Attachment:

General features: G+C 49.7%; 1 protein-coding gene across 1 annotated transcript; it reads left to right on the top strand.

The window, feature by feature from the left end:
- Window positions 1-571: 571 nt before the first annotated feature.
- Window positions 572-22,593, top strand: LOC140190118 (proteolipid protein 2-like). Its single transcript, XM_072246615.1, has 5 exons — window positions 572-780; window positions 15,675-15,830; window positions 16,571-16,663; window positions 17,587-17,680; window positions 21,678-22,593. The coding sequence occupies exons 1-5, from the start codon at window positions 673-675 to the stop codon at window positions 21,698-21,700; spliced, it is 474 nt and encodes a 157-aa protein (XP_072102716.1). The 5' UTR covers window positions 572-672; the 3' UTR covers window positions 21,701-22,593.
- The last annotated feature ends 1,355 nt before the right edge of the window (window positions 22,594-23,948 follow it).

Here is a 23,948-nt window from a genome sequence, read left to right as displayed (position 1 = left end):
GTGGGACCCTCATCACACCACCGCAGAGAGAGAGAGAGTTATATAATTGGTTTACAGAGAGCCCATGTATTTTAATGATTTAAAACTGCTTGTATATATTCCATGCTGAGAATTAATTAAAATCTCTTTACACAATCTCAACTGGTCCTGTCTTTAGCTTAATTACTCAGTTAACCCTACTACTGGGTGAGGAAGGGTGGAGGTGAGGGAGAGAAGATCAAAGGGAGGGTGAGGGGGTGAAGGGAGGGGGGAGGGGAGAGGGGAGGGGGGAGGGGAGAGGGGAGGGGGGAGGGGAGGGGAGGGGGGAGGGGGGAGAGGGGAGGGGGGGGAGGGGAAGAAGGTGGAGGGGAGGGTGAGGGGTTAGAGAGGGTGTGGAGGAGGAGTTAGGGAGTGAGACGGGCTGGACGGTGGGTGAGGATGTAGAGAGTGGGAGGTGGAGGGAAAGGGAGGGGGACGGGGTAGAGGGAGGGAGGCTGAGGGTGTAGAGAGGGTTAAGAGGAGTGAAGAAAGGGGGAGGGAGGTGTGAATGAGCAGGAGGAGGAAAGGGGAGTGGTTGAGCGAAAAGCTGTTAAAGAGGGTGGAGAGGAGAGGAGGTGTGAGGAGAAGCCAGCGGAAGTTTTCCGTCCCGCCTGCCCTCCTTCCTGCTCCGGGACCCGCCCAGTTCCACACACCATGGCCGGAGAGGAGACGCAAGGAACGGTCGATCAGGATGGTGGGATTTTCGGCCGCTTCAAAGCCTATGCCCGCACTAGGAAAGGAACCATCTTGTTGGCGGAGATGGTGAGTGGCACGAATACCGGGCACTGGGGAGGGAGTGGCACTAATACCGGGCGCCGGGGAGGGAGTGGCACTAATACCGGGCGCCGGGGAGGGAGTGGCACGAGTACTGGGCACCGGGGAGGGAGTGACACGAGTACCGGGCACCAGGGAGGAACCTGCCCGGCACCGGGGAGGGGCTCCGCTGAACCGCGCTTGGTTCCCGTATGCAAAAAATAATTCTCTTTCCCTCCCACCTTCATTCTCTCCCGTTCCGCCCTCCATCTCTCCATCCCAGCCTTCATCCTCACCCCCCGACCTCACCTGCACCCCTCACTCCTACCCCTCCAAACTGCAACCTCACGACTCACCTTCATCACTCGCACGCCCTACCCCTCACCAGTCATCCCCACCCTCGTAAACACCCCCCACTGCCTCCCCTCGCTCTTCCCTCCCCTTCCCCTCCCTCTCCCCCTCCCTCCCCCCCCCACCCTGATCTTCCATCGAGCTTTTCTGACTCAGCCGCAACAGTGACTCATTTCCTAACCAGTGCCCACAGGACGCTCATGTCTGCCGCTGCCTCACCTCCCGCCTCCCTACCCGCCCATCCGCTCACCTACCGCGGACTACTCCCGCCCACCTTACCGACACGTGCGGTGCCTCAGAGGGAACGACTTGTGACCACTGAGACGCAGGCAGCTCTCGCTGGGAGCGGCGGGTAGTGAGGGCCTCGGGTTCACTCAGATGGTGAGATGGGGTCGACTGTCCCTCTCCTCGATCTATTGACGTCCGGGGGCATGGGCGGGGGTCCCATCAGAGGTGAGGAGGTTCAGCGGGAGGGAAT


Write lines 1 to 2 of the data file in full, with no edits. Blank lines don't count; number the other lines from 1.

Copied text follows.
General features: G+C 49.7%; 1 protein-coding gene across 1 annotated transcript; it reads left to right on the top strand.

The window, feature by feature from the left end: